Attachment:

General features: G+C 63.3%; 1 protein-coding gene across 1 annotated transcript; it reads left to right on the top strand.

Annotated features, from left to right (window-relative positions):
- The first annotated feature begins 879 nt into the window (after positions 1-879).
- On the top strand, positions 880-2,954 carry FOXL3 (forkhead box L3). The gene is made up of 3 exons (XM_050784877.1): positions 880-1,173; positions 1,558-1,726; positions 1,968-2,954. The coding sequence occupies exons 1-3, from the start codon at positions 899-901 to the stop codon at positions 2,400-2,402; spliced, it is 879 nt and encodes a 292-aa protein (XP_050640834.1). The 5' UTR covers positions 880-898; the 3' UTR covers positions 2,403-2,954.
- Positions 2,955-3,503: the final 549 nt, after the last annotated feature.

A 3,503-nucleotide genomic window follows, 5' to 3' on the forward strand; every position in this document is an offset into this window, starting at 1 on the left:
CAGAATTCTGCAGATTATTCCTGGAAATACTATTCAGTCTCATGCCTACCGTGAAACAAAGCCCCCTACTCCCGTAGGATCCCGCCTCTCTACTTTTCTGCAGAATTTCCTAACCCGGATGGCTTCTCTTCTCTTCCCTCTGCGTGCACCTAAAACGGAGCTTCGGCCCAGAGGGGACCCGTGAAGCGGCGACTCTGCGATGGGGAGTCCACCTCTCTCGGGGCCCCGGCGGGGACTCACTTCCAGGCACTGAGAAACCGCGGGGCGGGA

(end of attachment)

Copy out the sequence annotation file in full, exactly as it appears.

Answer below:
General features: G+C 63.3%; 1 protein-coding gene across 1 annotated transcript; it reads left to right on the top strand.

Annotated features, from left to right (window-relative positions):
- The first annotated feature begins 879 nt into the window (after positions 1-879).
- On the top strand, positions 880-2,954 carry FOXL3 (forkhead box L3). The gene is made up of 3 exons (XM_050784877.1): positions 880-1,173; positions 1,558-1,726; positions 1,968-2,954. The coding sequence occupies exons 1-3, from the start codon at positions 899-901 to the stop codon at positions 2,400-2,402; spliced, it is 879 nt and encodes a 292-aa protein (XP_050640834.1). The 5' UTR covers positions 880-898; the 3' UTR covers positions 2,403-2,954.
- Positions 2,955-3,503: the final 549 nt, after the last annotated feature.

A 3,503-nucleotide genomic window follows, 5' to 3' on the forward strand; every position in this document is an offset into this window, starting at 1 on the left:
CAGAATTCTGCAGATTATTCCTGGAAATACTATTCAGTCTCATGCCTACCGTGAAACAAAGCCCCCTACTCCCGTAGGATCCCGCCTCTCTACTTTTCTGCAGAATTTCCTAACCCGGATGGCTTCTCTTCTCTTCCCTCTGCGTGCACCTAAAACGGAGCTTCGGCCCAGAGGGGACCCGTGAAGCGGCGACTCTGCGATGGGGAGTCCACCTCTCTCGGGGCCCCGGCGGGGACTCACTTCCAGGCACTGAGAAACCGCGGGGCGGGA